QB P.J. Walker will make his second start this season as QB Deshaun Watson deals with a shoulder injury. The Browns will travel to Seattle to play the Seahawks, who have a 4-2 record this season.
Here are three questions heading into Sunday's Week 8 matchup.
Will the Browns play better on the road?
The Browns two away games this season have been disappointing. With the eye test, they look like a different team on the road versus at home. They won their first road game last week, but it wasn't pretty.
On offense, they haven't played as clean as possible. In their two road games, the Browns have a total of six turnovers.
On defense, they have given up big plays to receivers and have missed a number of tackles.
In Week 2, Steelers WR George Pickens caught a 71-yard touchdown and ended the day with four catches for 127 yards. In Week 7, Colts WR Joshua Downs caught a 59-yard touchdown and finished the evening with five catches for 125 yards. In the same game, WR Michael Pittman Jr. caught a 75-yard touchdown.
Now, the Browns will have to travel to Seattle, where the Seahawks are known for having a tough home-field advantage. Their crowd is nicknamed the 12th Man.
"It's a great atmosphere in our league," HC Kevin Stefanski said. "It's a challenge dealing with that crowd noise and it's a good football team. It's a Pete Carroll football team so you know they're well coached, play with great energy."
What will the offensive game-plan be?
So far this season, it has been difficult to understand Brown's offensive game plan due to numerous injuries on that side of the ball. They were initially a run-first team until RB Nick Chubb was ruled out for the rest of the season due to a knee injury.
In Week 3, they switched to a pass-heavy strategy, which resulted in Watson having his best game. However, in Week 4, with Watson unavailable, Stefanski decided to stick to a pass-heavy approach with rookie QB Dorian Thompson-Robinson, but he struggled to connect with his catchers against the Ravens. Thompson-Robinson completed 19-of-36 passes for 121 and threw three interceptions.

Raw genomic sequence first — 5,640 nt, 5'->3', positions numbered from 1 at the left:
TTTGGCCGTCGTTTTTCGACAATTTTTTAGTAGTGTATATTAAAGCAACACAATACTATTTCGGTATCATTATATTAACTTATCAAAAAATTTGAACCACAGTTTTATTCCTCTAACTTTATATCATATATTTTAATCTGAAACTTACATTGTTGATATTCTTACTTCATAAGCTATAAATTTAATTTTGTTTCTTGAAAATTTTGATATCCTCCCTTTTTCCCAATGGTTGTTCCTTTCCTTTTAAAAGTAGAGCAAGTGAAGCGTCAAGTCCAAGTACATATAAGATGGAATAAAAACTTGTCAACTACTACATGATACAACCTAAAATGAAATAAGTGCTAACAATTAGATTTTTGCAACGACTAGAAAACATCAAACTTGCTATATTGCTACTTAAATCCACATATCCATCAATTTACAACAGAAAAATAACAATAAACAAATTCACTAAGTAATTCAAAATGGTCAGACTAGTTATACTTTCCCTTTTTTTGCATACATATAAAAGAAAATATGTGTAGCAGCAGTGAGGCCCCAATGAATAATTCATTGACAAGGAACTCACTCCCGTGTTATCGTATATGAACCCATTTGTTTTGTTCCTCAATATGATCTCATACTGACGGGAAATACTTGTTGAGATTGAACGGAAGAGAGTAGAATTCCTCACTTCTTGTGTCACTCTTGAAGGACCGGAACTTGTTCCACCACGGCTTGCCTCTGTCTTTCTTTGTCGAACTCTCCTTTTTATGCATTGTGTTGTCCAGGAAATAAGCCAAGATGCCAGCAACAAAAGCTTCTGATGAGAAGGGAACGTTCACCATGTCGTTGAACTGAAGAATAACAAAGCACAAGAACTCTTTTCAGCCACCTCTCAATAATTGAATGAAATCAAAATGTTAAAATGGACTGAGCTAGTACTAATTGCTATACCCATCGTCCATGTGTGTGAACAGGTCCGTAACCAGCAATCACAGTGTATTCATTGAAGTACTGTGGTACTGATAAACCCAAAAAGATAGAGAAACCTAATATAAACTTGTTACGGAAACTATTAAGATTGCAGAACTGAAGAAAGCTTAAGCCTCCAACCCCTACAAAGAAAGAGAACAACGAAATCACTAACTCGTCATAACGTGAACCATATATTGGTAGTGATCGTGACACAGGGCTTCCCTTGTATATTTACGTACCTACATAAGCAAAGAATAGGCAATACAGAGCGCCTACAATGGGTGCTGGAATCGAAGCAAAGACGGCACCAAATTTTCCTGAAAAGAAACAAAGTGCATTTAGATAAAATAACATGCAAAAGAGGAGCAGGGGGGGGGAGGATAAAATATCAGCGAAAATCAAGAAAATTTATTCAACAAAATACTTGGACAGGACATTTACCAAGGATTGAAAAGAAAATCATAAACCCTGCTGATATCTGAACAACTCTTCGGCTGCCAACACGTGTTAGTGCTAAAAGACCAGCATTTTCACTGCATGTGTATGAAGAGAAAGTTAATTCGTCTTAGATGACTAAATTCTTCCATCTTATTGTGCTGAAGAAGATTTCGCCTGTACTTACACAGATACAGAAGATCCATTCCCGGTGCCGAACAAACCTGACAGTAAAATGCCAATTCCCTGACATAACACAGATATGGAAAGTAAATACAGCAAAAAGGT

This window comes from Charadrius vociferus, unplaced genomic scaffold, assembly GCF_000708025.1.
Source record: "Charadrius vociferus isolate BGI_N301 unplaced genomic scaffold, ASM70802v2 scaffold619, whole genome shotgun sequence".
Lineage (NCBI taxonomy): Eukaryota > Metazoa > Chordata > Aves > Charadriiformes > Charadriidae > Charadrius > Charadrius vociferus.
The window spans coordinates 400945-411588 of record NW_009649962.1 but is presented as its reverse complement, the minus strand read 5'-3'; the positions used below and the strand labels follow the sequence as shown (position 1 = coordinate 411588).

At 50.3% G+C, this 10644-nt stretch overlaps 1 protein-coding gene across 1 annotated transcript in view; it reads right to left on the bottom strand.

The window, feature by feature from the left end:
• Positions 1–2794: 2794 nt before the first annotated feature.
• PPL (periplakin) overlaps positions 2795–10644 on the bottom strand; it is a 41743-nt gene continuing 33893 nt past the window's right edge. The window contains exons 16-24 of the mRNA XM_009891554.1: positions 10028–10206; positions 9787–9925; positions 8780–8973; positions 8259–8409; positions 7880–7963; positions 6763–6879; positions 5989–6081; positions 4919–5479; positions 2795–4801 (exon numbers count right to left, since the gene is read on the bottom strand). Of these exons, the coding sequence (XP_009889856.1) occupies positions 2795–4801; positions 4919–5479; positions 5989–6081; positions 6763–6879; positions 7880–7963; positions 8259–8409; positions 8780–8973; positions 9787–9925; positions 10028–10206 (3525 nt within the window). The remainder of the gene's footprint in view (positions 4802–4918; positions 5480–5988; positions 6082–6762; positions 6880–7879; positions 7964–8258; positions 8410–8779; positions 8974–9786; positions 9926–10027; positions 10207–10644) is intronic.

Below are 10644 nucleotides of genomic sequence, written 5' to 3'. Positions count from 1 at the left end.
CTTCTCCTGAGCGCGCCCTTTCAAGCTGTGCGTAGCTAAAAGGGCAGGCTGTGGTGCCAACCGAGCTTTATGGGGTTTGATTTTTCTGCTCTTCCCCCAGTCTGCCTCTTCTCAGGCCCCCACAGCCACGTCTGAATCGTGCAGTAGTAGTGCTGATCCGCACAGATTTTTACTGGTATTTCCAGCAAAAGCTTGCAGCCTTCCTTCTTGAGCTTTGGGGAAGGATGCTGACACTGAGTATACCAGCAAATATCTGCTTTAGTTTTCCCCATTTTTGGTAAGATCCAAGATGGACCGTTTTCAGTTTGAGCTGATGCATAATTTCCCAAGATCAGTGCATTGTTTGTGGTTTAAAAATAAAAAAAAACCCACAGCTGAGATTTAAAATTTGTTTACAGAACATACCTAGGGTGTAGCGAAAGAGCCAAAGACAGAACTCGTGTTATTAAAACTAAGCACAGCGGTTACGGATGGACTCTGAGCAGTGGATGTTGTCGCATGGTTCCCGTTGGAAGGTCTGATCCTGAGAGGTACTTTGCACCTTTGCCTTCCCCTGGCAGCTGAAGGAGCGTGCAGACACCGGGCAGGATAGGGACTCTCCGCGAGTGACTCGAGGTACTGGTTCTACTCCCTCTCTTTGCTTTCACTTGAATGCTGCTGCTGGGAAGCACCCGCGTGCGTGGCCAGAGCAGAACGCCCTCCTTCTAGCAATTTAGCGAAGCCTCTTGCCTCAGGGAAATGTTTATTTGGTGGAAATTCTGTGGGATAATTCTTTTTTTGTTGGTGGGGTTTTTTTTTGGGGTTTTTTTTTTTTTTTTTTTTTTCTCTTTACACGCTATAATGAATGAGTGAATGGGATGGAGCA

After the Bye week, they went to a more balanced attack in Weeks 6 and 7, with RB Jerome Ford and RB Kareem Hunt scoring a total of four touchdowns and rushing for 236 yards. However, Ford did not practice on Wednesday or Thursday of this week, and was a limited participant in Friday's practice as he is dealing with an ankle injury. The Browns also officially listed him as questionable for Sunday's game.
OC Alex Van Pelt didn't get into specifics of the offensive game plan heading into Seattle, but he said that he likes how the offense responded in practice this week.
"Yesterday's practice was really sharp," Van Pelt said. "I was really impressed with P.J. (Walker) and the offense in general, how we performed yesterday. So that's an indication. We just keep getting better each week, each practice and just keep trending upward."
Where are the explosive plays from the receivers?
The Browns have played six games this season and only have one touchdown coming from a receiver. WR Amari Cooper caught the only touchdown amongst receivers for the Browns in Week 3 against the Titans.
They are the only team with one touchdown coming from their receiving core. On the season, they have two other receiving touchdowns from Ford and one from TE Harrison Bryant. The receivers also have only had two big plays down the field. Cooper caught a 58-yard pass against the 49ers and a 43-yard catch against the Titans. Those two catches were the only big, explosive receiving plays this season for the Browns.
Heading into Sunday, the receivers will be needed against a Seahawks secondary that has given up big plays to their opponents. The Seahawks secondary has allowed four receivers to have monstrous games. WR Tutu Atwell, WR Puka Nacua, WR Adam Thielen, and WR Amon-Ra St. Brown all had 100-plus yards receiving yards against the Seahawks.
The Browns rank 31st in the league for receiving yards and 30th for receiving touchdowns. They have a total of 11 receptions over 20 yards this season, which ranks 31st. Despite the statistics showing the unit is struggling, they believe they have made necessary plays to help the team achieve a 4-2 record.
"I believe the receivers have been making plays when our names have been called, playing great, complimentary football, special teams been playing great," Cooper. "So, when you can play together in all three phases, good things will happen."